Back at the market, Jorge waxes rhapsodic. “Look at this bonanza — this luxury!” he cries, smiling, with a flourish that leads my eye across the high-piled, mouth-watering stalls. “So much variety, so fresh, and everybody, high and low, can eat it.” I wince as I remember mirthless produce sections, even in ‘fancy’ stores, back in the States.
Time to round out my basket. Down-home, hard-sell (sometimes hard-luck) vendors thrust samples my way (papaya, fresh tortillas, grapefruit); corny jokes and raillery cajole me into purchases. I also pick up a scrumptious loaf from Lardo, one of the city’s hottest tables (and bakeries). Its dining room, filled with a high-toned, highly coiffed crowd, opens onto the market’s raffish chaos. Being here in downtown has me craving the salad I’ll make. Whoever heard of craving salad?
Easy like Sunday
It’s easy to have ‘one of those days’ in Mexico City. Too much gotta-get in too many sprawling districts, with lots of time wasted in apocalyptic traffic. The metro is jam-packed; buses roar and belch exhaust; everything seems under highly destructive construction. Horns blare and there’s no room on the pavement; another dispiriting protest march for nobody knows what.
Then comes Sunday. Businesses close, folks stay close to home and a particular peace prevails. Birdsong and cathedral bells serenade strong morning coffee.
In a megalopolis of too many cars and cruel social inequalities, Sunday’s all-city bike ride is homily and Holy Communion in one. Each week, cyclists take over on major boulevards in several central neighbourhoods (motor traffic strictly banned), especially along the city’s Champs-Élysées-like Paseo de la Reforma — an avenue that extends from ultra-posh Polanco to the teeming, gritty blocks surrounding the Basilica of Our Lady of Guadalupe and its pilgrim hordes.
The ride is wildly popular and attracts denizens (and pooches) from every corner and class, on bikes, foot, skateboards, roller skates, even unicycles. It’s a carousel of the fit and the young, seniors on constitutionals, and people in expensive workout togs, alongside barrio Joes on a lark. Call me a sap, but it’s rare I don’t shed a tear of joy as I fly along with all the rest, beneath stately palm trees and colossal new skyscrapers, around fussy, Belle Époque traffic circles, or on a bench-break for world-class people-watching.
For nostalgic types, Sunday also means the outdoor flea market in not-as-rough-as-they-say La Lagunilla, just north of downtown. Picture booth after booth of everything from the sorriest plastic junk to exquisite, antique paintings, musty tomes, fabulous Victorian sideboards and nifty-Fifties Steelcase desks.
Other dealers specialise in Mexican movie memorabilia, frilly housewares, lounge-singer LPs, ’68 Olympics paraphernalia, Barbie dolls loved — or tortured — to death. You’ve also got great strolling vendors peddling carnitas tacos, freshly squeezed pineapple juice and a surely illegal (no one asks) beer cocktail known as a michelada, a full litre-cup of suds plus lime juice and optional add-ons like salt, chilli powder, fruit syrups and gummy bears.
One morning, I meet Aldo Rojas for one of those ’chelas (lime and chilli only for me) — and a stroll through the market. A design historian who moved to the capital from his native Xalapa, Aldo is in thrall to the trash-and-treasures mix. “This is Mexico City,” he declares. “Beside the vendor who practically has a doctorate in what he sells, there’s a yokel with no idea what he’s sitting on. And they’ve both got something fantastic.” Lagunilla’s flea market has been the most renowned here since at least viceregal days (or so the legend goes), and now regulars carp about too many foreigners driving prices too high. “But somehow it refuses to gentrify,” Aldo notes.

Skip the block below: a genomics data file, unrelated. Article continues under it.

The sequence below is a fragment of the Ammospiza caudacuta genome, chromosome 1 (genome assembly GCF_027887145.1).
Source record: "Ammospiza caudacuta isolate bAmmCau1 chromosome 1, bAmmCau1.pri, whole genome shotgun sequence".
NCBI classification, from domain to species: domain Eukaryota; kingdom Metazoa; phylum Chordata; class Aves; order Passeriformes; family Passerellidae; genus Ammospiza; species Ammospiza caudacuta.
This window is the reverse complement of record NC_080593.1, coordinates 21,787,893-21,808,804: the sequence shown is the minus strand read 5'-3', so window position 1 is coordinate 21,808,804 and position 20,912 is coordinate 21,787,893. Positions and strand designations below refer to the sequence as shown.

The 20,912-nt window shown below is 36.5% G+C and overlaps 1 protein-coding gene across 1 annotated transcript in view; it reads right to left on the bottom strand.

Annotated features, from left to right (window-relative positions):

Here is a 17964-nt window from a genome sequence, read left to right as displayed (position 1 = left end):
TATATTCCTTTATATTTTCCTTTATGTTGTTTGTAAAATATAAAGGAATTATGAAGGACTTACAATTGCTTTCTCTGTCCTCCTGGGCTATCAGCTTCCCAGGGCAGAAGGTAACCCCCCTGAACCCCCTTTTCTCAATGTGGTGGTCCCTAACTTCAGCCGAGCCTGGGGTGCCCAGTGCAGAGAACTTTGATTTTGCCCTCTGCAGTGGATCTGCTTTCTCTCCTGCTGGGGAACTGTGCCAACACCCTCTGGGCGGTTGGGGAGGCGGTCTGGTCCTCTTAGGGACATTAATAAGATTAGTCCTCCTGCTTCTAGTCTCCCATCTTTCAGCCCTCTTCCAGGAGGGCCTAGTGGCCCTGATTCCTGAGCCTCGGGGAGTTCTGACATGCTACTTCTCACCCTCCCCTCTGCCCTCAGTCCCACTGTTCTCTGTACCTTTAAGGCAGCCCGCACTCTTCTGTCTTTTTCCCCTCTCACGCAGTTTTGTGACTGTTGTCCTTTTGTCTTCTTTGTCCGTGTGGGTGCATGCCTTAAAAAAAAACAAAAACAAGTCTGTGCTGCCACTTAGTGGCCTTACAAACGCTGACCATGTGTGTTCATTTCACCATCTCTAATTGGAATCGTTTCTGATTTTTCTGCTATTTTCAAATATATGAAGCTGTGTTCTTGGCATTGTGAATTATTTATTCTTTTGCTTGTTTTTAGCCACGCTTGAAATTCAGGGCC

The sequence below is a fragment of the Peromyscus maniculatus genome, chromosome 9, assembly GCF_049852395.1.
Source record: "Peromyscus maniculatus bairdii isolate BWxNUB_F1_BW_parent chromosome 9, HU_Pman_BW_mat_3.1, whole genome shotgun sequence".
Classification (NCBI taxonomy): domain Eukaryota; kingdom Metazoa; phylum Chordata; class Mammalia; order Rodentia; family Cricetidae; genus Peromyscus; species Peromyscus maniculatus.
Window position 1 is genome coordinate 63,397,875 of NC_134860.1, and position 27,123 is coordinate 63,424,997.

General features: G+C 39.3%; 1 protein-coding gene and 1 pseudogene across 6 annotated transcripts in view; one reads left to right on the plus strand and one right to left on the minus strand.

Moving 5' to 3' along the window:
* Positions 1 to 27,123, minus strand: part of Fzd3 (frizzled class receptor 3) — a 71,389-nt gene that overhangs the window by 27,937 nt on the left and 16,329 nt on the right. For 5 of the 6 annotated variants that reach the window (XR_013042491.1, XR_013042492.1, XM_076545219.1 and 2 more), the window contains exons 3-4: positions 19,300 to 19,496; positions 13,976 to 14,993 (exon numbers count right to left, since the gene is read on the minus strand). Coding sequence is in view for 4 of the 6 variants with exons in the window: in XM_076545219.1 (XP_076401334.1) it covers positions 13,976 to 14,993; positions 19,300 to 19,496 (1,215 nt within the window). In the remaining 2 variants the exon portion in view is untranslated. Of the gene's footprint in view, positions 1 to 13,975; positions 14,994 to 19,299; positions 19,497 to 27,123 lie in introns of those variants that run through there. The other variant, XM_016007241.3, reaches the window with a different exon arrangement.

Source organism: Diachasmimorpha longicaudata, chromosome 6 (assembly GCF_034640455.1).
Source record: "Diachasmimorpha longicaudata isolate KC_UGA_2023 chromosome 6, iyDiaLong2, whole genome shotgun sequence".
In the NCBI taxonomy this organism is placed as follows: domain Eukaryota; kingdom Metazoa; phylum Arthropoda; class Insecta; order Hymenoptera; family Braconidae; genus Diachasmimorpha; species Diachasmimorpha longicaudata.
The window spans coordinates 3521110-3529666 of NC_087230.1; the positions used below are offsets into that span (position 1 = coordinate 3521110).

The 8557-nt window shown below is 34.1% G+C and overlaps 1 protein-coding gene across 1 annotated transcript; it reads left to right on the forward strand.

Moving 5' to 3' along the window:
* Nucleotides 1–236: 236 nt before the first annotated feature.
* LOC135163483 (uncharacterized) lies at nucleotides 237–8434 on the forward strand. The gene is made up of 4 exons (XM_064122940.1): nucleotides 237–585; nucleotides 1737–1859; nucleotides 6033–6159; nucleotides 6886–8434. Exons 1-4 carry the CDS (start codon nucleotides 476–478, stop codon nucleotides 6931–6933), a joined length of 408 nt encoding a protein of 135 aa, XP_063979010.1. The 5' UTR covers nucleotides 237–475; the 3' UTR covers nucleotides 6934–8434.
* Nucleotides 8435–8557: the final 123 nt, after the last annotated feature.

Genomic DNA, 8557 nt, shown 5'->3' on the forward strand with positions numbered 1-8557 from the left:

An irrepressible theorist, he ties it to Mexico’s comfortable relationship with death and the vanity of all human endeavour. Which makes sense in a city where so many centuries of urban grandeur — and squalor — have littered the landscape with innumerable relics. “No matter what brilliant book you write or how exquisitely you craft some furnishing or artwork, it all ends up at La Lagunilla, on the ground, dented and for sale again at whatever price,” Aldo concludes.
Treasures in hand, including postcards from Acapulco’s glory days, a kitschy soft drinks tray, a plate depicting a 19th-century general, we head to Cantina U de G, a workingman’s lunchroom and tavern, famed for roast viscera platters and other Mexican pub-grub classics. There’s mariachi music and, later, tunes courtesy of Casablanca, a covers band that does everything from soft rock ballads to the deadliest torch tunes.
Sunday is for families; three- and four-generation groups pack in. Over there, a couple of doughy, middle-aged lovers making out like adolescents. A claque of slumming hipsters puts away a bottle of high-end tequila. Many dance and most sing along. We’ll deal with Monday tomorrow and not a minute sooner.
Getting there & around
British Airways has five weekly flights from Heathrow to Mexico City International Airport; Aeroméxico has six. Other European, US and Latin American carriers have indirect flights.
Average flight time: 11h30m.
The neighbourhoods of most appeal to visitors (Centro, Roma, Juárez and Condesa) are easy to do on foot or using the public bike-sharing scheme. The metro and taxis are cheap, efficient and safe.
When to go
Mexico City is mild year-round; hottest in May (averaging 18C) and coldest in December (13C).
How to do it
Journey Latin America has seven nights in Mexico City from £927 per person, including return flights, transfers and hotels.
Published in the November 2018 issue of National Geographic Traveller (UK)